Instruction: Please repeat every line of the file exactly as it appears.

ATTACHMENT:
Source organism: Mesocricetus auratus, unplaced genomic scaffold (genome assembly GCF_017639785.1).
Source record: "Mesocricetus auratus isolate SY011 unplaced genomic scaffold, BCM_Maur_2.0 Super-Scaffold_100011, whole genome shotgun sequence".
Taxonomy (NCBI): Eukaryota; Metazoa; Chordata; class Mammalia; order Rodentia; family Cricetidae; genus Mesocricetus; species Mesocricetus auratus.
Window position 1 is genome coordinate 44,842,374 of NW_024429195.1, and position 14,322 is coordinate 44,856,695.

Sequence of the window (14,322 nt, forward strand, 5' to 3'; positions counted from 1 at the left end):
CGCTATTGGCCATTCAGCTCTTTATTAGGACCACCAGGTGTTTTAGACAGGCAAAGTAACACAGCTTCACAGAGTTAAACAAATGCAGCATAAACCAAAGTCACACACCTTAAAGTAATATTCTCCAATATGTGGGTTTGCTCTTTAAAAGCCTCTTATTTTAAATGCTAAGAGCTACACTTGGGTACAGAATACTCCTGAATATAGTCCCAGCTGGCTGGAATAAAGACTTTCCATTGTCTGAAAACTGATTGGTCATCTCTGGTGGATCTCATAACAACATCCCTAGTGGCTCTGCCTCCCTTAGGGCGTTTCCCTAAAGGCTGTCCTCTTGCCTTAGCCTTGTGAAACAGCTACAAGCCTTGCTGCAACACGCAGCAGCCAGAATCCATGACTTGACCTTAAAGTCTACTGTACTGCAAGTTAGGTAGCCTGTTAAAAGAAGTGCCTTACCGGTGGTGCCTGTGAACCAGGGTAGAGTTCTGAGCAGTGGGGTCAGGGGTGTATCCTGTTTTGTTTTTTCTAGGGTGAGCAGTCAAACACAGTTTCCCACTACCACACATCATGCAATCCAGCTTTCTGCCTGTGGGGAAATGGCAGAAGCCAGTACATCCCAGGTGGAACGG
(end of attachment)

Source organism: Mesocricetus auratus, unplaced genomic scaffold (genome assembly GCF_017639785.1).
Source record: "Mesocricetus auratus isolate SY011 unplaced genomic scaffold, BCM_Maur_2.0 Super-Scaffold_100011, whole genome shotgun sequence".
Taxonomy (NCBI): Eukaryota; Metazoa; Chordata; class Mammalia; order Rodentia; family Cricetidae; genus Mesocricetus; species Mesocricetus auratus.
Window position 1 is genome coordinate 44,842,374 of NW_024429195.1, and position 14,322 is coordinate 44,856,695.

Sequence of the window (14,322 nt, forward strand, 5' to 3'; positions counted from 1 at the left end):
CGCTATTGGCCATTCAGCTCTTTATTAGGACCACCAGGTGTTTTAGACAGGCAAAGTAACACAGCTTCACAGAGTTAAACAAATGCAGCATAAACCAAAGTCACACACCTTAAAGTAATATTCTCCAATATGTGGGTTTGCTCTTTAAAAGCCTCTTATTTTAAATGCTAAGAGCTACACTTGGGTACAGAATACTCCTGAATATAGTCCCAGCTGGCTGGAATAAAGACTTTCCATTGTCTGAAAACTGATTGGTCATCTCTGGTGGATCTCATAACAACATCCCTAGTGGCTCTGCCTCCCTTAGGGCGTTTCCCTAAAGGCTGTCCTCTTGCCTTAGCCTTGTGAAACAGCTACAAGCCTTGCTGCAACACGCAGCAGCCAGAATCCATGACTTGACCTTAAAGTCTACTGTACTGCAAGTTAGGTAGCCTGTTAAAAGAAGTGCCTTACCGGTGGTGCCTGTGAACCAGGGTAGAGTTCTGAGCAGTGGGGTCAGGGGTGTATCCTGTTTTGTTTTTTCTAGGGTGAGCAGTCAAACACAGTTTCCCACTACCACACATCATGCAATCCAGCTTTCTGCCTGTGGGGAAATGGCAGAAGCCAGTACATCCCAGGTGGAACGG